We get a lesson in how to make sushi from one of Bahrain's most popular Japanese restaurants
I’ve always had a problem with the clichéd, cut-and-dried perception of Japanese raw fish preparations being something you either love or hate.
What sort of barbarian, after all, dismisses an ancient and intricately nuanced culinary art, just because they can’t get over the thought that the ingredients haven’t been cooked into submission prior to consumption?
Not me that’s for sure, and I felt certain as I geared up for a crash course in the Zen art of sushi and sashimi at the spanking new Bahrain branch of Yo Sushi, that my experience would provide me with the kind of insight that would make such snap judgements seem even more ridiculous.
The scene was set for a momentous morning. I had arrived at around 10.30am with plenty of time for a few false starts before the lunchtime rush. The Filipino whiz kids in the central preparation area were chopping, slicing and shaping with masterful speed and ease, and the daft-looking hairnet I had been presented with before being allowed near food, fit my hefty Anglo-Saxon head like a glove.
All that was left for me to do was heed the mystic wisdom of my sushi sage Allan, wield the samurai sword…er, knife, like a rapier and make a decent stab at hewing delicate slices of meat from a giant salmon, and the experience would have been a fulfilling one. Which makes it even more embarrassing to report that, not even 20 minutes later, I would be staring at a mutilated hunk of prime fish, blushing at my incompetence and cursing Japanese cuisine with a vehemence as incoherent as that of any other utter ignoramus.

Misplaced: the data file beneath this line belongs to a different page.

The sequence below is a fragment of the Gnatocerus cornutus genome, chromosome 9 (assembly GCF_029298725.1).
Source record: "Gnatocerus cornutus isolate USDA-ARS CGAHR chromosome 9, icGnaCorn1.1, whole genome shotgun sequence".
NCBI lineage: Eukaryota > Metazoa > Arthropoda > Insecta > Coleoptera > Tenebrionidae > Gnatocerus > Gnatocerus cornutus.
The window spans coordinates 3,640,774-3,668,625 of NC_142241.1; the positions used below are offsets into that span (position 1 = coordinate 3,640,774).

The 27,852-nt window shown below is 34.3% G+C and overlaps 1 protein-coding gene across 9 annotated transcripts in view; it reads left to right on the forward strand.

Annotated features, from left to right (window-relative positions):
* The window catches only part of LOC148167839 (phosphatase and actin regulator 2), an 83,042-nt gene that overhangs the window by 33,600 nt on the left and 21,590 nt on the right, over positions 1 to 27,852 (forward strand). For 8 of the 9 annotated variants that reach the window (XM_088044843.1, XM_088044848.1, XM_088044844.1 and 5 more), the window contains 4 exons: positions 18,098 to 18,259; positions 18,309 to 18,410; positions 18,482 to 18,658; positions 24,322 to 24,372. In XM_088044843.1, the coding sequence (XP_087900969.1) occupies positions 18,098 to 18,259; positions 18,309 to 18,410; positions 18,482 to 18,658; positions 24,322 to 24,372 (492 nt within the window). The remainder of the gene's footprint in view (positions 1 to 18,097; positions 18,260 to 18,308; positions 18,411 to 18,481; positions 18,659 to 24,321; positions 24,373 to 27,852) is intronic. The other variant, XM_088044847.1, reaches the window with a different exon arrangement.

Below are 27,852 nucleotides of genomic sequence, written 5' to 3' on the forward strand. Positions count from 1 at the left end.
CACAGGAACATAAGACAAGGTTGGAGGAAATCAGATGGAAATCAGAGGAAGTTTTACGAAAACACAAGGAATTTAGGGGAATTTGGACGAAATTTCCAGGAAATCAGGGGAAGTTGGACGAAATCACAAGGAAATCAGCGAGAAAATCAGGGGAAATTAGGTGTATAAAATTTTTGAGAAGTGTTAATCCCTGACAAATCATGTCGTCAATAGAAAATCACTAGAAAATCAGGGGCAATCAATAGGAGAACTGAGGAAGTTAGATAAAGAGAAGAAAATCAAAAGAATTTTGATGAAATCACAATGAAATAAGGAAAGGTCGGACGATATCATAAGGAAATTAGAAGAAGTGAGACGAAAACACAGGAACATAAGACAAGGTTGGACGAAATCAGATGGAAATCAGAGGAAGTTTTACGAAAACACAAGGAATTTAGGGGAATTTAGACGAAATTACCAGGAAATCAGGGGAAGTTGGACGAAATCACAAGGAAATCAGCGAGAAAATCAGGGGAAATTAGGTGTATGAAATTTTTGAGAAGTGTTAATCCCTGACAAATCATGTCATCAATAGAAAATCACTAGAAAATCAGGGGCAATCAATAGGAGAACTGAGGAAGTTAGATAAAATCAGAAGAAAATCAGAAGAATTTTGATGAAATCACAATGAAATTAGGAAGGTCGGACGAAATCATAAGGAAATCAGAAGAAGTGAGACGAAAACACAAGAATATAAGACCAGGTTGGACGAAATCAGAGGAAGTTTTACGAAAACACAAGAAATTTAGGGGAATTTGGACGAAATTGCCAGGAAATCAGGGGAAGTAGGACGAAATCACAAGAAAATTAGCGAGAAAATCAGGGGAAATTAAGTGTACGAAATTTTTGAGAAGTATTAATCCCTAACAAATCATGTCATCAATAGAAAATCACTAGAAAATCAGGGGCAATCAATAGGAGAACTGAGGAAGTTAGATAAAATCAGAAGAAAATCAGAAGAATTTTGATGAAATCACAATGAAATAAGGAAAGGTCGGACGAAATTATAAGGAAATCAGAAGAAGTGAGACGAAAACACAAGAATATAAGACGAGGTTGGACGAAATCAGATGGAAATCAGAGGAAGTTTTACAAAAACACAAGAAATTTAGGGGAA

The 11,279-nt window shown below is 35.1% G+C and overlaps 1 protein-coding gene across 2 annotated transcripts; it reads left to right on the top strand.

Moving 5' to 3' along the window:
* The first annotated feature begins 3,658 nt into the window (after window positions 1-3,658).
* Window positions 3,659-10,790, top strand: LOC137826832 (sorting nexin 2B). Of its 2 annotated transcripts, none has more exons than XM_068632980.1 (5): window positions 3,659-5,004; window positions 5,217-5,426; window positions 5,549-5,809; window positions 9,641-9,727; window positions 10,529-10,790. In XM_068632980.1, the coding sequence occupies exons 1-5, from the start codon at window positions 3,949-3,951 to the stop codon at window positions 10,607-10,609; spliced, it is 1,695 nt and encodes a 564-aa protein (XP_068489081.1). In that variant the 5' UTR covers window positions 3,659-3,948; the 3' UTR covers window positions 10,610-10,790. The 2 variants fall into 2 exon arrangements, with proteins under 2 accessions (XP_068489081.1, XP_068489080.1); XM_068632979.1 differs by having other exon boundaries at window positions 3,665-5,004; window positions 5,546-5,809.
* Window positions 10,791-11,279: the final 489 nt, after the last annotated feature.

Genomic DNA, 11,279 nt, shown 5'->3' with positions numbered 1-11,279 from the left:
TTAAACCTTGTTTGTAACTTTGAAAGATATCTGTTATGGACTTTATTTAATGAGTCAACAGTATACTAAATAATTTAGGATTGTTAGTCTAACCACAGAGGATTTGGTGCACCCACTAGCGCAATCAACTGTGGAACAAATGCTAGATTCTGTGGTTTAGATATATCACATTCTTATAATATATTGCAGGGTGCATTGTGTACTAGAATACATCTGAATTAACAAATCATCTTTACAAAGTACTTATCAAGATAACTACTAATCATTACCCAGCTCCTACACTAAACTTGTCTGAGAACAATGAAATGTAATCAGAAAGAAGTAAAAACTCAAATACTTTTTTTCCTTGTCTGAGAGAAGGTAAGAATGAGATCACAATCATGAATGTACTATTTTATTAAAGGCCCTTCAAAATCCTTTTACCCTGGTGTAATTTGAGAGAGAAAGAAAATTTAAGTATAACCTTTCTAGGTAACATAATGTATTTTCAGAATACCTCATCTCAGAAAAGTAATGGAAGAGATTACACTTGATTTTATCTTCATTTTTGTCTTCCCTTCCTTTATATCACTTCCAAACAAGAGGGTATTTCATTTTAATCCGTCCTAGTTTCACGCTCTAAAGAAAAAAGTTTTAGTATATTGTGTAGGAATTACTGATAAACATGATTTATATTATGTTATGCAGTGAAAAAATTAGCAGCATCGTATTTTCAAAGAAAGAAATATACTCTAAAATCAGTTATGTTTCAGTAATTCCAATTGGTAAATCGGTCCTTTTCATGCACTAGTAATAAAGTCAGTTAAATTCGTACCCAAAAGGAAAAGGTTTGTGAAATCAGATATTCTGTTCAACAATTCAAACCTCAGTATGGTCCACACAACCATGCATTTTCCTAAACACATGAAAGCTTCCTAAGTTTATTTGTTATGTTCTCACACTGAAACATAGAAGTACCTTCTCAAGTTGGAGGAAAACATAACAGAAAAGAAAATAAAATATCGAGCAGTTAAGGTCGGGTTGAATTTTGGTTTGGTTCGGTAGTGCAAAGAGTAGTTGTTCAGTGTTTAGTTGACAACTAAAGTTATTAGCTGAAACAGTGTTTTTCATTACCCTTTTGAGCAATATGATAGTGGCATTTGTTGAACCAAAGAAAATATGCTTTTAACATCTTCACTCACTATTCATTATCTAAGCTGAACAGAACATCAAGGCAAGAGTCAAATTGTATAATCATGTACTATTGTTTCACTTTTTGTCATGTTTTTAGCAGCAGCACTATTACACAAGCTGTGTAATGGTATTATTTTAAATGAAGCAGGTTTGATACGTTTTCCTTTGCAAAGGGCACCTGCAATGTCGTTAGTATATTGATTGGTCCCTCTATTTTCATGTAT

Regarded by many as the apex of the country’s gastronomic pedigree, sashimi (sliced raw fish) represents the Japanese cultural appreciation of subtlety. I was probably lucky there was no one from the Land of the Rising Sun present as I attempted to follow Allan’s sleek example and ease the flesh away from its skin and bones, or else there might have been a diplomatic incident.
No matter how hard I tried to run the knife smoothly down the spine of the fish, I kept veering into its prized fleshy heart like a narcoleptic lorry driver. By the time I finally managed to brutally wrest a vastly diminished amount of pink stuff free from Mother Nature’s encasing, the stock of the poor debased fish had been grossly devalued. ‘It’s OK, we can use it for salad’, said Allan, unwittingly revealing the costly extent of my piscine vandalism.
Quietly thanking my lucky stars that at least it was the produce of a global chain I was abusing and not a plucky independent underdog, I sped from the scene of the crime (well five metres away to an unsullied counter anyway) to see if I was any better at rolling than I was at chopping. I wasn’t. My days as a student smoker of roll-ups were characterised by misshapen cigarettes, and the assistance of a bamboo mat didn’t make any difference – my elephantine California rolls sparking whoops of good-natured derision from the pros.
With a full compliment of pretty waitresses now in place I was desperate to wrench my hairnet off and run for dear life, but there was still time for one last indignity to befall me. Temaki (hand-rolled cones of sushi) are meant to be the easiest to prepare, yet as I attempted to seal the sheet of nori (seaweed) in place by using a single grain of rice as glue, the contents lurched out of my hands and back onto the counter. I didn’t give it another go.